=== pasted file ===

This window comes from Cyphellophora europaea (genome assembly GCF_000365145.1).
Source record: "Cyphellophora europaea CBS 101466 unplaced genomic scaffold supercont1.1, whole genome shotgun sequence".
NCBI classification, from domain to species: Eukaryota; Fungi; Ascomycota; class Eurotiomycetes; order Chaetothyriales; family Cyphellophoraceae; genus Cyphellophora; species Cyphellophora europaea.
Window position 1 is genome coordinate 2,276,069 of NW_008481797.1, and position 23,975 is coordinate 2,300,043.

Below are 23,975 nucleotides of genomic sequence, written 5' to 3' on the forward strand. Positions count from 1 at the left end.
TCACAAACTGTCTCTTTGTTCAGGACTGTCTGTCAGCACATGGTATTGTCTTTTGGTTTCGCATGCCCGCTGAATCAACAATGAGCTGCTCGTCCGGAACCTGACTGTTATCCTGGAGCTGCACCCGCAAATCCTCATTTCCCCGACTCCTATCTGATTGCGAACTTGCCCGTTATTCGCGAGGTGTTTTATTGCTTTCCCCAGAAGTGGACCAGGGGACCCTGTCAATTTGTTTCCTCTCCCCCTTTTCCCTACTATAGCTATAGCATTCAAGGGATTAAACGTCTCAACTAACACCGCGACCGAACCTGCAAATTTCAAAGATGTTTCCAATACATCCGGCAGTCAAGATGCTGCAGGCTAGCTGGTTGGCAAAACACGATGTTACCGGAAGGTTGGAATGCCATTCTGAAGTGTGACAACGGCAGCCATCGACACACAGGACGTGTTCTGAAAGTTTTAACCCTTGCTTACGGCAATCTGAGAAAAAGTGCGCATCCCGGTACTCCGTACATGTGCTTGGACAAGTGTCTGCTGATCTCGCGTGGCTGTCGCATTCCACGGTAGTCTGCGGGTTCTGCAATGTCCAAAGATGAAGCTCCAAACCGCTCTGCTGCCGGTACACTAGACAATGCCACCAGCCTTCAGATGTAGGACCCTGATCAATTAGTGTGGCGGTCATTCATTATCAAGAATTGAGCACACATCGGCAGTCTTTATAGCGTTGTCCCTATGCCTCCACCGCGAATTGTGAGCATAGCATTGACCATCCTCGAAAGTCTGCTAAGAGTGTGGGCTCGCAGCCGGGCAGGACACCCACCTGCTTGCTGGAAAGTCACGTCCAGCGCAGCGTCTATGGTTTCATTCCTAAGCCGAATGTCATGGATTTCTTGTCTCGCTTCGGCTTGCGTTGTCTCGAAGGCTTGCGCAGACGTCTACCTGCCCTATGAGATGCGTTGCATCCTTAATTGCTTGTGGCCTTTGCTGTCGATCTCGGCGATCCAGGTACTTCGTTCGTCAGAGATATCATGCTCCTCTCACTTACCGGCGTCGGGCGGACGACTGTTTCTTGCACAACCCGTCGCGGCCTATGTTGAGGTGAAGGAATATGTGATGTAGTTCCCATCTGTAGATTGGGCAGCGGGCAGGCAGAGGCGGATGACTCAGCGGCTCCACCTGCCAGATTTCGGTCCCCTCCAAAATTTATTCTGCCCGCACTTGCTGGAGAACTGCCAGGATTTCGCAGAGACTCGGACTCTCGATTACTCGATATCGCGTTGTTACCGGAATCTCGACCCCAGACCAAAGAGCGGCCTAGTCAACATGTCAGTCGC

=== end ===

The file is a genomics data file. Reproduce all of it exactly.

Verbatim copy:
This window comes from Cyphellophora europaea (genome assembly GCF_000365145.1).
Source record: "Cyphellophora europaea CBS 101466 unplaced genomic scaffold supercont1.1, whole genome shotgun sequence".
NCBI classification, from domain to species: Eukaryota; Fungi; Ascomycota; class Eurotiomycetes; order Chaetothyriales; family Cyphellophoraceae; genus Cyphellophora; species Cyphellophora europaea.
Window position 1 is genome coordinate 2,276,069 of NW_008481797.1, and position 23,975 is coordinate 2,300,043.

Below are 23,975 nucleotides of genomic sequence, written 5' to 3' on the forward strand. Positions count from 1 at the left end.
TCACAAACTGTCTCTTTGTTCAGGACTGTCTGTCAGCACATGGTATTGTCTTTTGGTTTCGCATGCCCGCTGAATCAACAATGAGCTGCTCGTCCGGAACCTGACTGTTATCCTGGAGCTGCACCCGCAAATCCTCATTTCCCCGACTCCTATCTGATTGCGAACTTGCCCGTTATTCGCGAGGTGTTTTATTGCTTTCCCCAGAAGTGGACCAGGGGACCCTGTCAATTTGTTTCCTCTCCCCCTTTTCCCTACTATAGCTATAGCATTCAAGGGATTAAACGTCTCAACTAACACCGCGACCGAACCTGCAAATTTCAAAGATGTTTCCAATACATCCGGCAGTCAAGATGCTGCAGGCTAGCTGGTTGGCAAAACACGATGTTACCGGAAGGTTGGAATGCCATTCTGAAGTGTGACAACGGCAGCCATCGACACACAGGACGTGTTCTGAAAGTTTTAACCCTTGCTTACGGCAATCTGAGAAAAAGTGCGCATCCCGGTACTCCGTACATGTGCTTGGACAAGTGTCTGCTGATCTCGCGTGGCTGTCGCATTCCACGGTAGTCTGCGGGTTCTGCAATGTCCAAAGATGAAGCTCCAAACCGCTCTGCTGCCGGTACACTAGACAATGCCACCAGCCTTCAGATGTAGGACCCTGATCAATTAGTGTGGCGGTCATTCATTATCAAGAATTGAGCACACATCGGCAGTCTTTATAGCGTTGTCCCTATGCCTCCACCGCGAATTGTGAGCATAGCATTGACCATCCTCGAAAGTCTGCTAAGAGTGTGGGCTCGCAGCCGGGCAGGACACCCACCTGCTTGCTGGAAAGTCACGTCCAGCGCAGCGTCTATGGTTTCATTCCTAAGCCGAATGTCATGGATTTCTTGTCTCGCTTCGGCTTGCGTTGTCTCGAAGGCTTGCGCAGACGTCTACCTGCCCTATGAGATGCGTTGCATCCTTAATTGCTTGTGGCCTTTGCTGTCGATCTCGGCGATCCAGGTACTTCGTTCGTCAGAGATATCATGCTCCTCTCACTTACCGGCGTCGGGCGGACGACTGTTTCTTGCACAACCCGTCGCGGCCTATGTTGAGGTGAAGGAATATGTGATGTAGTTCCCATCTGTAGATTGGGCAGCGGGCAGGCAGAGGCGGATGACTCAGCGGCTCCACCTGCCAGATTTCGGTCCCCTCCAAAATTTATTCTGCCCGCACTTGCTGGAGAACTGCCAGGATTTCGCAGAGACTCGGACTCTCGATTACTCGATATCGCGTTGTTACCGGAATCTCGACCCCAGACCAAAGAGCGGCCTAGTCAACATGTCAGTCGC